Good morning, Bulletin readers. Another trove of emails reveals a new connection between NRA officials and Maria Butina. More evidence emerges supporting the gun industry’s “Trump slump.” Plus the latest from The Trace, on the little-known laws that communities can evoke to keep right-wing extremists and militias at bay. Those stories and more in your Monday briefing. 

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The latest revelation about alleged Russian agent Maria Butina and her friends in the NRA involves a failed seven-figure jet fuel deal. According to a report from The New York Times based on a trove of previously unreported emails, the wife of former National Rifle Association President David Keene recruited Butina and her boyfriend, longtime GOP operative Paul Erickson, to broker the sale of a large quantity of jet fuel. As the Times points out, the correspondence indicates that neither Butina nor Erickson had any expertise in the fuel industry, despite eagerly jumping at the opportunity. After a series of meetings set up by Mrs. Keene in the spring of 2017, no potential partners had panned out. Instead, some of those they’d met with reported Butina and Erickson to the FBI, which was already tracking Butina’s movements.

There were at least nine mass-casualty shootings over the long weekend, leaving at least six dead and 42 injured. The count is from Gun Violence Archive. The incidents included:

  • A firefight during a dice game at a San Bernardino, California, apartment complex on Sunday night that left eight injured, including a 17-year-old boy.
  • A shooting at a party hosted by a high school sorority in Birmingham, Alabama, where seven people were wounded, most of them in their teens.
  • A fight that turned violent at a nightclub in Cleveland. One woman was fatally shot in the head and seven men were injured.

One man was shot during Brooklyn’s annual J’Ouvert Festival, which has been marred by gun violence in recent years. The victim was struck in the busy Crown Heights neighborhood. He is expected to survive. In 2015, an aide to Governor Andrew Cuomo was fatally shot in crossfire between gangs; the next year, two persons were killed by gunfire during the festivities.

The “Trump slump” in gun sales has hit the AR-15 market especially hard. So reported the Wall Street Journal just before the long holiday weekend. The parent company of Smith & Wesson blames the 50 percent drop in long gun sales it recorded during its most recent fiscal year on declining demand for the assault-style rifle platform. The article includes several candid comments from current and former gun company execs about their industry’s dependence on inflated fears of new gun restrictions (fears aggressively stoked by the NRA) to boost business, along with a remark by a former head of commercial sales who attributes the AR-15’s popularity to a “wanna-be factor”: “People want to be a special-forces guy.”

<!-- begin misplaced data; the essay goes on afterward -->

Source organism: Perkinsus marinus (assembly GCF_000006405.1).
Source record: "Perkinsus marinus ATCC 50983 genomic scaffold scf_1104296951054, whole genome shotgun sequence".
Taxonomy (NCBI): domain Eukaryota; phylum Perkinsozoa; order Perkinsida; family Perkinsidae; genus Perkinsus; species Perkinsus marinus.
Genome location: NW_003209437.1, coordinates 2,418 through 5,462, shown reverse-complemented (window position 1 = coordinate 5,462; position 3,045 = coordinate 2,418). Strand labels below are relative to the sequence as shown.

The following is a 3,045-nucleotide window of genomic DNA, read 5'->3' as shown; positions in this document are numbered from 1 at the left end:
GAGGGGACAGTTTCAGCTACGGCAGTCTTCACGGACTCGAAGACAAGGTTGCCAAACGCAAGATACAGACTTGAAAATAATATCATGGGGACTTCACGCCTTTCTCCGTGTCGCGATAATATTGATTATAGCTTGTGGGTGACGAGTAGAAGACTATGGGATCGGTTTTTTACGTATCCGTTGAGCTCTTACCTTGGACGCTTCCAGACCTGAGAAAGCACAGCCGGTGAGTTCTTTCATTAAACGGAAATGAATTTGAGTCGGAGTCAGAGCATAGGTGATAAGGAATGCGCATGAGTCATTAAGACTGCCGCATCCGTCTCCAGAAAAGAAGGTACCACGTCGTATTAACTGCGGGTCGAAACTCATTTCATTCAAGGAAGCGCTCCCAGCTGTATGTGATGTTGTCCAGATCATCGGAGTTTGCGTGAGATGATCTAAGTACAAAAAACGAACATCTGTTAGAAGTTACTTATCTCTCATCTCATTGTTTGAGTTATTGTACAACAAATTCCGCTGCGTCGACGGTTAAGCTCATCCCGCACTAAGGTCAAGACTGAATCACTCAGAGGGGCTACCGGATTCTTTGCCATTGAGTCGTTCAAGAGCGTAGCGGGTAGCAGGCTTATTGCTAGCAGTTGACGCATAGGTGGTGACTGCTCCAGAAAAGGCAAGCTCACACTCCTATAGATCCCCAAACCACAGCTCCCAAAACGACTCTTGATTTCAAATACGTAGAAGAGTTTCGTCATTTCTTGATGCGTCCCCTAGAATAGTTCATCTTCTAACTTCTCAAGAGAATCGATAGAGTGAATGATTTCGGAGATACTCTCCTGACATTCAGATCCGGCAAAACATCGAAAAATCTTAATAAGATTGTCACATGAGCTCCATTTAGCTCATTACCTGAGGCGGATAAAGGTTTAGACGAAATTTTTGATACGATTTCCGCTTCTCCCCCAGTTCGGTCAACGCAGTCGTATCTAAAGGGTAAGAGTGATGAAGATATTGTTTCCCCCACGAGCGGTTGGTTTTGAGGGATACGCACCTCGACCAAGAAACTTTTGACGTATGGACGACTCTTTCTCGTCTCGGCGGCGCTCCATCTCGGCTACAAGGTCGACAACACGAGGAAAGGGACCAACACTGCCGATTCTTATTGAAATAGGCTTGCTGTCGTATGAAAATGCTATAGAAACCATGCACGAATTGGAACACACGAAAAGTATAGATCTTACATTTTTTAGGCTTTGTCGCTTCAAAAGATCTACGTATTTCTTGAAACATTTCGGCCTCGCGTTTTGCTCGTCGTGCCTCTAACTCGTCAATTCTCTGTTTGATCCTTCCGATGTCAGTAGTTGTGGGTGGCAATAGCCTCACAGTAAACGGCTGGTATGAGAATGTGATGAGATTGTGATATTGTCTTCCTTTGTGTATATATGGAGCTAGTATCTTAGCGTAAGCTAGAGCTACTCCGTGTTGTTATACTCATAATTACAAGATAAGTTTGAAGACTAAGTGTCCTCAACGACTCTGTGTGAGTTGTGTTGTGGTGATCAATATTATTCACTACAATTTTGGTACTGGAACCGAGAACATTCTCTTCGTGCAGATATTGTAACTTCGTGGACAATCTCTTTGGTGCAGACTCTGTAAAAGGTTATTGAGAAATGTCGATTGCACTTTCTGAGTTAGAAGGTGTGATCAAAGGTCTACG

Several demonstrators were arrested in Chicago after they tried to shut down O’Hare Airport during an anti-gun violence protest yesterday. It was the third protest this summer in which protestors used road-closure tactics to draw attention to the city’s gun violence problem.

A student at a Georgia college was arrested after he said he wanted to shoot people, and police discovered a weapon in his backpack. The student’s mother had requested a welfare check on her son, a student at Kennesaw State University. Georgia passed a campus carry law last year, though the student was not licensed to carry. He is currently undergoing a mental health evaluation.


How to keep armed militias from patrolling your city or town. While President Trump predicts violence if Democrats sweep the midterms, one paramilitary group says it’s already preparing to intimidate the Resistance into compliance — or put it down with lethal force, if necessary. The Oath Keepers’ new training camps are meant to bolster the group’s ranks for the express purpose of going head-to-head with antifa and other left-wing protestors.

Trying to minimize the threat of armed militias while still respecting open carry laws and preemption statutes that prevent municipal firearms regulations puts local governments in a bind. But as Alex Yablon reports, there are a handful of mostly forgotten laws that can prevent armed groups from claiming police powers for themselves. Experts he spoke with have found that some 28 states have laws that forbid drilling and parading in public with firearms; 25 have statutes that prohibit group training in firearms or explosives in furtherance of civil disturbance. Compelling local leaders to use those laws, however, may require a nudge from activists or concerned citizens. Read Alex’s full analysis here.